Use of adaptive equipment can be a challenge in that it is not something other kids have. Children, especially teens, never want to be viewed as unlike. Sometimes people will comment on the cute little wheelchair. Actually, it might be cuter that standard issue if it is decorated as a Disney character. However, in this case, people sometimes comment on all the cute things just because they are smaller in size. If this is offensive to you, just comment that it is good way to get around. Again, using less is better might be your approach. A softer approach will not be so defensive in interpretation. It is a subtle teaching approach.

Some people will want to play with the adaptive equipment. These are not toys, but devices to help make your child’s life more functional. Not understanding the use of adaptive equipment and playing with it can lead to damage. Let’s face it, that equipment is expensive and probably won’t be replaced if broken. Again, this is a time to ask them to stop. Explain that the equipment is not a toy but used for functional ability.


Children come in all shapes and sizes. With spinal cord injury, your child might be thinner than other children since feeling full can be a challenge to eating. Spasticity also uses a lot of calories. On the other hand, some children tend to be larger in size because they need the calories to feed their bodies and brains but use less energy through movement.

All children with SCI should be evaluated by a dietician to ensure they are getting the nutrition required for their health. But comments about size are unnecessary. In this size conscious world, it can be difficult to not have the same body type as others. A response, should you feel you even need to address it, is to say your child is the best size for them.

Disciplining your Child

Learning about social behavior is taught to all children. It is the same issue if your child has a spinal cord injury or not. Children are not born to know how to behave in social situations. Babies and toddlers want something, they just demand and take it.

Reprimanding a child with different functional abilities is the same as for a child without. Consistency is the key. Parents and caregivers should be following the same guidelines for how they want to raise the child with or without a spinal cord injury. Children and teens like knowing the rules of behavior. They will test them and challenge the parent but when there is an understanding, everyone knows the boundaries.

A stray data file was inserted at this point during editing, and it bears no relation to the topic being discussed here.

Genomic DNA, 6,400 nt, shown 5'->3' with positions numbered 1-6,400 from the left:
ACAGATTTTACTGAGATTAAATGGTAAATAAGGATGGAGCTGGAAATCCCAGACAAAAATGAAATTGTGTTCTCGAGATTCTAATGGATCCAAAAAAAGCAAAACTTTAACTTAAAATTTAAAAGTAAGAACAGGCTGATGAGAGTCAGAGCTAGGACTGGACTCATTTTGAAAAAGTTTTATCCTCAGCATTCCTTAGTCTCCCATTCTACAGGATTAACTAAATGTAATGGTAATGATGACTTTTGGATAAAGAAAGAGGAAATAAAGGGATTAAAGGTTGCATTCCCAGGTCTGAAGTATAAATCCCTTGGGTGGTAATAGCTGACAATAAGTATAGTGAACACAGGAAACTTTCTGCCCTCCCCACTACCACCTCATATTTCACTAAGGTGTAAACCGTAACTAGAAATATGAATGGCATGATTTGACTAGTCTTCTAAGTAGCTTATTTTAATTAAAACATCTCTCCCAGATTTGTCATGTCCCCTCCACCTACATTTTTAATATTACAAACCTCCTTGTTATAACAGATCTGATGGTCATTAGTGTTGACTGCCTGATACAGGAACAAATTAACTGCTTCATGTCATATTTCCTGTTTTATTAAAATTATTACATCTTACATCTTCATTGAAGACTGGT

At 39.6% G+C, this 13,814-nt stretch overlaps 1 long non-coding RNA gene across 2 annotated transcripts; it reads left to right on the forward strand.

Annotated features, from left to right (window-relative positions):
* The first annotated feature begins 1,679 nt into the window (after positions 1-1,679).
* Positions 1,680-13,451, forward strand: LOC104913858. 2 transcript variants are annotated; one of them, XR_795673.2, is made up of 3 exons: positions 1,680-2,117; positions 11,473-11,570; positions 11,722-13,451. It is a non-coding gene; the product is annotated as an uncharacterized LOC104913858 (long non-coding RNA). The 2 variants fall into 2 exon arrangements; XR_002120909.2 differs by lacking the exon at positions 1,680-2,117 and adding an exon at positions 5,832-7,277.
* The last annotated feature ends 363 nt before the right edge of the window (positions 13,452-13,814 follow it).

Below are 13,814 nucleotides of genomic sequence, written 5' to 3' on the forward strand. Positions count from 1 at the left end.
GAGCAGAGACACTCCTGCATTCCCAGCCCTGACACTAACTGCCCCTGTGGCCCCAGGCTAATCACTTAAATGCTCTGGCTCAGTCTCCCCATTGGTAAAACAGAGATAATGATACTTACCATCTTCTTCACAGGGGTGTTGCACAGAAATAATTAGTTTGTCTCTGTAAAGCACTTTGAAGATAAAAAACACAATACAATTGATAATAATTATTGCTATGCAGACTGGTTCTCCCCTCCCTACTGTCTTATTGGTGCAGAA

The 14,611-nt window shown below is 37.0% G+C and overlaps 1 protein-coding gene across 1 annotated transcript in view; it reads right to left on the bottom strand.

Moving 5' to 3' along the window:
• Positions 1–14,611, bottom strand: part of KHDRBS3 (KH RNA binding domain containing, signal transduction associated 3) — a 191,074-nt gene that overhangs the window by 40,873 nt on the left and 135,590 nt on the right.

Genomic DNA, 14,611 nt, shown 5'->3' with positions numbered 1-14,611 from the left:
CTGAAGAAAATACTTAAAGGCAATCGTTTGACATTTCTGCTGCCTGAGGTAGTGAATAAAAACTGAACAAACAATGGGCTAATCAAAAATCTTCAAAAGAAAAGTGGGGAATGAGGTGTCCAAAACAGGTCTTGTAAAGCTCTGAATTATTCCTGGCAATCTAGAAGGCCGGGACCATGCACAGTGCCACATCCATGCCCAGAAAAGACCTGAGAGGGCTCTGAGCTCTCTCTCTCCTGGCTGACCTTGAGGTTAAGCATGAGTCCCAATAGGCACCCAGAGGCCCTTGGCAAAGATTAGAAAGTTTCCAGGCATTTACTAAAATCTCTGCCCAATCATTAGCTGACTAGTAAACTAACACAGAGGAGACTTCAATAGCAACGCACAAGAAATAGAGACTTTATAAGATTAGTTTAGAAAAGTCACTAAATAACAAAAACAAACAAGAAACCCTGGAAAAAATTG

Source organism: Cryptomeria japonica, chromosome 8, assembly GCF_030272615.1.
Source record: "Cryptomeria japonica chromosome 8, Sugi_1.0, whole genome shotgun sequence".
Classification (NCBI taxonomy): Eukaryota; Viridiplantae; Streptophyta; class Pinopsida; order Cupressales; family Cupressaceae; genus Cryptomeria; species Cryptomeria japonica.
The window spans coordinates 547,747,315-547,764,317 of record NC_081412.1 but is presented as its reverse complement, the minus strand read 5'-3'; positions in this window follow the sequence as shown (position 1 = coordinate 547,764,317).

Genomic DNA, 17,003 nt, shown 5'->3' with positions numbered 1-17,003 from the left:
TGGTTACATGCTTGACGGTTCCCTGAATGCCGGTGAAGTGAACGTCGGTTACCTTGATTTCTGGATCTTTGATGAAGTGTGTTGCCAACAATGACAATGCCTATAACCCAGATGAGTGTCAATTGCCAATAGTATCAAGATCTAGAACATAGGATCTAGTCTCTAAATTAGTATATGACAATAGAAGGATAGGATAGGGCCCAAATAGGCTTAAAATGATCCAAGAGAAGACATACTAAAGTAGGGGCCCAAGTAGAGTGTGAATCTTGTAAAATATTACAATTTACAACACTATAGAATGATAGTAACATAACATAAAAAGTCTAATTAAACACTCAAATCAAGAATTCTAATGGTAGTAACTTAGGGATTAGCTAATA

Know your child. You might be informed by a teacher or someone else that you child did something. When you know your child, you will have a pretty good idea about the situation. Still the issue needs to be dealt with fairly.

Know your child’s abilities. Do not punish them for an action they cannot control. For instance, a child kicking you due to an involuntary spasm should not be an offense. Deliberate harmful actions deserve discussion, an involuntary spasm does not.

Use rewards for great behavior and verbally correct them for poor behavior. Be sure your child is old enough to know the difference. Also, be age and developmentally appropriate. You would not expect your two-year-old to have the same right and wrong knowledge as you would your teen. Never punish with physical violence or withholding care or love. Even if you are upset with your child, you still need to provide them with the love and care they need in a safe and protective environment.

All parents will raise their children to their own standards. Some people are more forth coming with information that they share with others while other parents or guardians are more private. All of this is ok. You must be true to yourself as well as to the wishes of your child. Disciplining your child has the same challenges for all parents. Just remember to love your child and keep them safe. Nurse Linda

Linda Schultz, Ph.D., CRRN, a leader and provider of rehabilitation nursing for over 30 years, and a friend of the Christopher & Dana Reeve Foundation for close to two decades. Within our online community, she writes about and answers your SCI-related healthcare questions in our Heath & Wellness discussion.

The National Paralysis Resource Center website is supported by the Administration for Community Living (ACL), U.S. Department of Health and Human Services (HHS) as part of a financial assistance award totaling $8,700,000 with 100 percent funding by ACL/HHS. The contents are those of the author(s) and do not necessarily represent the official views of, nor an endorsement, by ACL/HHS, or the U.S. Government.